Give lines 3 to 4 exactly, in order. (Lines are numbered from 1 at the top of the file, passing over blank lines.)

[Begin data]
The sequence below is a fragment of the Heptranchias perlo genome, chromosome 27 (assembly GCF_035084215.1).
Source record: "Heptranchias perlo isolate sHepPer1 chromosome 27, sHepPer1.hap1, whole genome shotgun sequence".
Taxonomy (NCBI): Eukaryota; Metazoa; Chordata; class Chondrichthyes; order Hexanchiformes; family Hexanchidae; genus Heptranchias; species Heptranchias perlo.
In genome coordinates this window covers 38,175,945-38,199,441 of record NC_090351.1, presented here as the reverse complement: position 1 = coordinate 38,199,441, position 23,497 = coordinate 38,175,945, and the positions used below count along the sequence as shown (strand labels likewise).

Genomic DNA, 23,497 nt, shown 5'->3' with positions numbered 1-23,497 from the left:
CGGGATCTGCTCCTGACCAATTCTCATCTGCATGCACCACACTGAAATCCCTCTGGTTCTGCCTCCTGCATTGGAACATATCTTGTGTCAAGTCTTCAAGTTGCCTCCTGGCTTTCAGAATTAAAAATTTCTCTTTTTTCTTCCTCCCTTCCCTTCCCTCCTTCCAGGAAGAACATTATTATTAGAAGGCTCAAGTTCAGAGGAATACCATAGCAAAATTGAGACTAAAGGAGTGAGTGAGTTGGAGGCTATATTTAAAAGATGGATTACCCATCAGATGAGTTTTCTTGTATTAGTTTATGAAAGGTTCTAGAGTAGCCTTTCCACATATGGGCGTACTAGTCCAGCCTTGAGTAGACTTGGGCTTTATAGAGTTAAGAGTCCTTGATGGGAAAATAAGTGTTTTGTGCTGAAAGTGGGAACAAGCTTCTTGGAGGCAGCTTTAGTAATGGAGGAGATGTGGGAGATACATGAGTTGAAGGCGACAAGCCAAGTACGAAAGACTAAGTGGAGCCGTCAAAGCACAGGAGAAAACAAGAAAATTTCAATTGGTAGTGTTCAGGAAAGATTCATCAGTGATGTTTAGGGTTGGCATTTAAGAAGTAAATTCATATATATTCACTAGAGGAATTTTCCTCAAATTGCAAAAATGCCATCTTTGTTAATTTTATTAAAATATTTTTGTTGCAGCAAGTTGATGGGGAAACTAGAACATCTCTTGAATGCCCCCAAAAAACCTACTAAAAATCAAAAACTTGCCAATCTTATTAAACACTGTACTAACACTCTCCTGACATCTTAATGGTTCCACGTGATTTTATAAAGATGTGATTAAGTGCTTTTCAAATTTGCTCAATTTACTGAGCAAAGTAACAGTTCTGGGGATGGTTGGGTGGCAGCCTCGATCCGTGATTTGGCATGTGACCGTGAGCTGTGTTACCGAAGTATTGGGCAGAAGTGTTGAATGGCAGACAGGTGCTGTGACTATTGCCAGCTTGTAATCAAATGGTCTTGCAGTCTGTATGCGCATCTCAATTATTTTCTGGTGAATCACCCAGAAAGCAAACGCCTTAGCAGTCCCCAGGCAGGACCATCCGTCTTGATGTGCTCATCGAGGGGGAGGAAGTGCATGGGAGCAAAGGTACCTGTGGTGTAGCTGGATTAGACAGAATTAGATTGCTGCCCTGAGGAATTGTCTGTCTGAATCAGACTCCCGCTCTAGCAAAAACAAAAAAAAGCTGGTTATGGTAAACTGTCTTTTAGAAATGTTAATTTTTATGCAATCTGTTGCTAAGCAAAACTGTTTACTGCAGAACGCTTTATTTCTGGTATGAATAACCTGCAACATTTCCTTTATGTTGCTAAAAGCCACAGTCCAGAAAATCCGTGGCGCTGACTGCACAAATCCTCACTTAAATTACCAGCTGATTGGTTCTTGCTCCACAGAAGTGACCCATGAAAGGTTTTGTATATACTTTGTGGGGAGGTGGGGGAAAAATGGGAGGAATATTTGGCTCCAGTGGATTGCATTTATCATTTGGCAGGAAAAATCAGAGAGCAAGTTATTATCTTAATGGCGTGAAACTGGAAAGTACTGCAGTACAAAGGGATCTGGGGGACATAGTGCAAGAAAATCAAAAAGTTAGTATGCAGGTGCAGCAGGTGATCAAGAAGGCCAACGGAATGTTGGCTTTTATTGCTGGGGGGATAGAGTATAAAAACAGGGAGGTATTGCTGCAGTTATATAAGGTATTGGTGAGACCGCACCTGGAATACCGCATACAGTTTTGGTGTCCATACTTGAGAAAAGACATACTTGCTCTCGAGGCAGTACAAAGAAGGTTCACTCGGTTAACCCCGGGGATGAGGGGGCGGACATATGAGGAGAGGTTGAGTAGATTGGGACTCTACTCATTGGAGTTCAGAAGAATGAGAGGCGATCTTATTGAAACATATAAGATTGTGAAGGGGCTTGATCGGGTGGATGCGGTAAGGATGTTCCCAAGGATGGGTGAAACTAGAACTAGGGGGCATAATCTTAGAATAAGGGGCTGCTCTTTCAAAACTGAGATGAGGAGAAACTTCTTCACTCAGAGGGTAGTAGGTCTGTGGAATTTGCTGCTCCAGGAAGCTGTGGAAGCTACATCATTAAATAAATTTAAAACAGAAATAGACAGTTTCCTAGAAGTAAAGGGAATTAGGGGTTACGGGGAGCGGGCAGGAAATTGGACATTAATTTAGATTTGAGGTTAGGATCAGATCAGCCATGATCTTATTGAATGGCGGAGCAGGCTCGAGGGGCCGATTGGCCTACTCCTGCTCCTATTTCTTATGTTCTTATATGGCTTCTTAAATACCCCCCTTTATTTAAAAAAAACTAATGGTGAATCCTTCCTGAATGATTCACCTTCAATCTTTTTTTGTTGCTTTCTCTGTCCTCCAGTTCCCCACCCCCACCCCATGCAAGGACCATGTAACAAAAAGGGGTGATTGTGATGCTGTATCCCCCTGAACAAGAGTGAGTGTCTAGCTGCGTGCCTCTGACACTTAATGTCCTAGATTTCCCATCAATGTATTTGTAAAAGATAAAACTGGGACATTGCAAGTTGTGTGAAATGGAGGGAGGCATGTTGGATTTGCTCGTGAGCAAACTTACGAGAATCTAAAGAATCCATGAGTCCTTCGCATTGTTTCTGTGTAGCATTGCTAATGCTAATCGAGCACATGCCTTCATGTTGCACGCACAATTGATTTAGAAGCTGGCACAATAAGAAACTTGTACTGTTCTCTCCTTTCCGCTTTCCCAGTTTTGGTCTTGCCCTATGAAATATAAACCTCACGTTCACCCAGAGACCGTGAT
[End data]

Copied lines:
Taxonomy (NCBI): Eukaryota; Metazoa; Chordata; class Chondrichthyes; order Hexanchiformes; family Hexanchidae; genus Heptranchias; species Heptranchias perlo.
In genome coordinates this window covers 38,175,945-38,199,441 of record NC_090351.1, presented here as the reverse complement: position 1 = coordinate 38,199,441, position 23,497 = coordinate 38,175,945, and the positions used below count along the sequence as shown (strand labels likewise).